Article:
Fox // 2002 // 118 Minutes // Rated PG-13
Reviewed by Judge Franck Tabouring (Retired) // February 16th, 2009
Halftime is game time!
Are you ready to drum in high definition?
Charles Stone III's entertaining marching band drama Drumline tells the story of Devon Miles (Nick Cannon, Underclassman), a stubborn but talented young drummer who receives a scholarship to Atlanta's A&T University, where he hopes to become the star of the school's renowned marching band.
As Devon quickly realizes, however, being a good drummer with a big dream doesn't always get you to the top, especially not if your insolent attitude desperately needs a makeover...
Grab your sticks and drum along, because Drumline boasts enough vibrant material to offer viewers a darn entertaining show. That said, the film is not perfect, as evidenced by its rather formulaic story about an arrogant young man who has trouble following the rules. When Devon first arrives at A&T, all he cares about is himself and his talent, which he expects will immediately get him a top spot on the marching band's drumline. Of course, things don't really work out. As the movie progresses, even Devon realizes that the only way for him to succeed is to work for his team, not just for himself. Naturally, Devon also gets into a bunch of conflicts with his peers and instructors. Although much of all this is fairly predictable, the film doesn't really fall victim to the cheesy sentimentality you see in many other inspirational flicks (except for the very ending, maybe). As expected, many of these characters also struggle with their own problems, but watching them deal with these predicaments throughout the plot actually turns out to be quite engaging.
The biggest strength of the film, however, is the drumming, and we get plenty of that during the two-hour running time. Not only does Drumline offer an interesting look into the world of marching bands, but the drum action also looks and sounds incredibly exciting. The bands' vibrant and well coordinated routines supply the movie with tons of entertaining moments, culminating in a big musical finale between the best bands at the Big Southern Classic competition. Complementing the excellent the drumming in these scenes are Stone's fast-paced direction, the movie's attractive visual style, and a solid soundtrack.
Another thing that really ended up surprising me in Drumline was the performances. Nick Cannon may try a little too hard in the role of the school's rebel, but all in all, he pretty much hits all the right notes when it comes to highlighting Devon's inner conflict in the film's more serious moments. He's undoubtedly a highly energetic guy, but his enthusiasm is just what this movie needs. Another interesting character is that of Orlando Jones' Dr. Lee, the marching band's director who's having a hard time resisting his superior's urging to play something more modern and hip instead of sticking to classic tunes. Lee spends most of the story fighting his inner demons, but he's still a sincere and likable character, and Jones is the perfect guy for the role. Also starring are Zoe Saldana, Leonard Roberts, and Jason Weaver.
Fox has put together a decent Blu-ray edition of Drumline and while the disc's 5.1 DTS HD Master Audio transfer works flawlessly, the video is not necessarily one of the best. The film's 2.35:1 non-anamorphic widescreen presentation is certainly not a disaster, but it still wrestles with plenty of grainy scenes, especially during the movie's darker shots. I'm generally quite satisfied with Fox's high-definition DVDs, but this one just doesn't reach the level of perfection of most Blu-ray discs I've reviewed.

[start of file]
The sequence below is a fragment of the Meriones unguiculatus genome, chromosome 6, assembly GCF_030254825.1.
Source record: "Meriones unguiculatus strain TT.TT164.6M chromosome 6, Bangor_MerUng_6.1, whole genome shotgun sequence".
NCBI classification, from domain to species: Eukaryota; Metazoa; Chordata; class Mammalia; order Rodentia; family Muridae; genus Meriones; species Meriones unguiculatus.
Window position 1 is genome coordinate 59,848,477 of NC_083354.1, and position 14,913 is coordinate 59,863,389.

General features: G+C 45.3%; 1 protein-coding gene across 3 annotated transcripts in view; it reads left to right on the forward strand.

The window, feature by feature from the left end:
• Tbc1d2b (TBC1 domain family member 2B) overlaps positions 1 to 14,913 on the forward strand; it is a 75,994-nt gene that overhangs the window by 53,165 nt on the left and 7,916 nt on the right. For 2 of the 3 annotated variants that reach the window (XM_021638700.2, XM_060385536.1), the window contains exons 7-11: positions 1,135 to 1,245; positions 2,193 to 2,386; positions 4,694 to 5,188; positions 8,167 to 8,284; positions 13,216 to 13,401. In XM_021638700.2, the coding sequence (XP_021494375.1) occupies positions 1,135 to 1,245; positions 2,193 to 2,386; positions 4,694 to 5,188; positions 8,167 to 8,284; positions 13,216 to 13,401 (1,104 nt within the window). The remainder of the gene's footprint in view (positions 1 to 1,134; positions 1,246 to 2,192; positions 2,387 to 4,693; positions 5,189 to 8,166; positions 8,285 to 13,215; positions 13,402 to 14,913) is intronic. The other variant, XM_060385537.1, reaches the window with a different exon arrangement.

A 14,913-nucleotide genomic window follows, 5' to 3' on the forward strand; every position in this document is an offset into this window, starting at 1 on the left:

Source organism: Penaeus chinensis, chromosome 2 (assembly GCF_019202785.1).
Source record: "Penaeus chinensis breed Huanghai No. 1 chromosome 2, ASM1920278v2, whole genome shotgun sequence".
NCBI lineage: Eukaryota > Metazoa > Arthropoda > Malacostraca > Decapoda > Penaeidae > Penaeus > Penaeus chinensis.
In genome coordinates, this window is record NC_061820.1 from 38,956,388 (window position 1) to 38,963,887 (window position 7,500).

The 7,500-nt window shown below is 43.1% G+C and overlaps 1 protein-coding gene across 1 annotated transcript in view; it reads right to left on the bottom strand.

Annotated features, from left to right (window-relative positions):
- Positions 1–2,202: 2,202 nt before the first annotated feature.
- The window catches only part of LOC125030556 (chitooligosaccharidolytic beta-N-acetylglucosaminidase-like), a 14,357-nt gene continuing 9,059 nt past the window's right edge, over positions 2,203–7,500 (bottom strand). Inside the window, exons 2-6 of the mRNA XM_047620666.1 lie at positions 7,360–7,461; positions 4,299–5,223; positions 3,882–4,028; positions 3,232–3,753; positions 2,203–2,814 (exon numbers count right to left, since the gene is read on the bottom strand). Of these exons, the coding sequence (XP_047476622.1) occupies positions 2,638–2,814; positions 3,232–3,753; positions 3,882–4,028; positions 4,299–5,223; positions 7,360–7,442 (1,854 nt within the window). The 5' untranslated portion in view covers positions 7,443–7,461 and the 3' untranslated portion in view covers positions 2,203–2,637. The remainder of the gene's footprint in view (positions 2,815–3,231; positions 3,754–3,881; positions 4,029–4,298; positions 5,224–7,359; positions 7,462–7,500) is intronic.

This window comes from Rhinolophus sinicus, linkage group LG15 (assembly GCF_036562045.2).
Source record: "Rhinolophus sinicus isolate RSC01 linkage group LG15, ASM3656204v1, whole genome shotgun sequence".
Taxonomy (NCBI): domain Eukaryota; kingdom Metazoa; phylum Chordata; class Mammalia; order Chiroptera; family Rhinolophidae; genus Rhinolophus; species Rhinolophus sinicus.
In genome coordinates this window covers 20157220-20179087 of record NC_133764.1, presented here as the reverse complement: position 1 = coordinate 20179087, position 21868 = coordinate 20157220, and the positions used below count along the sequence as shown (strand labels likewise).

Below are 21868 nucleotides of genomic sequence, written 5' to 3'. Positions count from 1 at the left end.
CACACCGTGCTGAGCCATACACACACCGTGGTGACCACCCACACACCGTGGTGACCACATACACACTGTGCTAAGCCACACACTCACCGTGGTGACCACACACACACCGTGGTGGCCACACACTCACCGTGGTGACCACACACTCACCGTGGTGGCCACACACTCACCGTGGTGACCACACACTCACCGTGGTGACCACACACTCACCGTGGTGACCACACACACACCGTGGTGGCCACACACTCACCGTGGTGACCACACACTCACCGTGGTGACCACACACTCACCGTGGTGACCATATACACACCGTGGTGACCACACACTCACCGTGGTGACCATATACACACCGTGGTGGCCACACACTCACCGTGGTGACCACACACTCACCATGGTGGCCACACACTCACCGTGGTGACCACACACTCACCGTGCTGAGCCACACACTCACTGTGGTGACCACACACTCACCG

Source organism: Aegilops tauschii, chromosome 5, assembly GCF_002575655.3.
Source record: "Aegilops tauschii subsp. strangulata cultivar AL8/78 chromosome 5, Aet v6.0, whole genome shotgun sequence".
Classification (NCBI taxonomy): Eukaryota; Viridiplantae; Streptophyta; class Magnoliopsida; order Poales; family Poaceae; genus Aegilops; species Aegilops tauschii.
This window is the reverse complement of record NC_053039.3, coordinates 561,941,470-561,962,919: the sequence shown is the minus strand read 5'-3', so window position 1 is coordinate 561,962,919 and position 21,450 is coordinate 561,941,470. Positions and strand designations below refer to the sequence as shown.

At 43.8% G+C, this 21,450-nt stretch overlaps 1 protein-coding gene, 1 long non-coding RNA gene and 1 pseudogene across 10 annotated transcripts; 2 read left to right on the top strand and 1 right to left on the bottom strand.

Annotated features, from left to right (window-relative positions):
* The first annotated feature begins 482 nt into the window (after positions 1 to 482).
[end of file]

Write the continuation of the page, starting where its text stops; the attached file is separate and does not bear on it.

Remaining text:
This edition of Drumline includes both the theatrical and extended versions, with the latter running four minutes longer. Besides four deleted scenes with optional director's commentary, the special features also include three behind-the-scenes featurettes. "Half-Time Heroes" is an informative 14-minute look at what it takes for real-life marching band participants to put on a flawless show. It's a short but interesting piece because cast members and real musicians discuss the anatomy of the bands' routines, the different styles of music they play, and the challenges of attending tough practice sessions. "Real Battle of the Bands" offers a 9-minute insight into the real battle of marching bands that takes place in Atlanta every year. It's a great featurette for those who would like to know what this big event means to all the participants. Also included is "Anatomy of a Drumline," another engaging look at how a marching band really operates and what it takes to make it to the top spot on the drumline. The bonus material also features an audio commentary with Charles Stone III, who talks about most of the scenes in detail, focusing on locations, the shooting in general, and his experience with his cast. Good stuff, indeed.
Who ever thought a movie about marching bands could be so intense? Drumline may not exactly redefine its genre, but honest performances, a vibrant story, and tons of entertaining drumming action make for a thoroughly enjoyable musical drama with potential repeated viewing.
Drum, drum! Not guilty. Drum, drum!
Review content copyright © 2009 Franck Tabouring; Site layout and review format copyright © 1998 - 2016 HipClick Designs LLC
Scales of Justice
* 2.35:1 Non-Anamorphic (1080p)
* DTS HD 5.1 Master Audio (English)
* Dolby Digital 5.1 Surround (French)
* Dolby Digital 5.1 Surround (Spanish)
Running Time: 118 Minutes
Release Year: 2002
MPAA Rating: Rated PG-13
* Deleted Scenes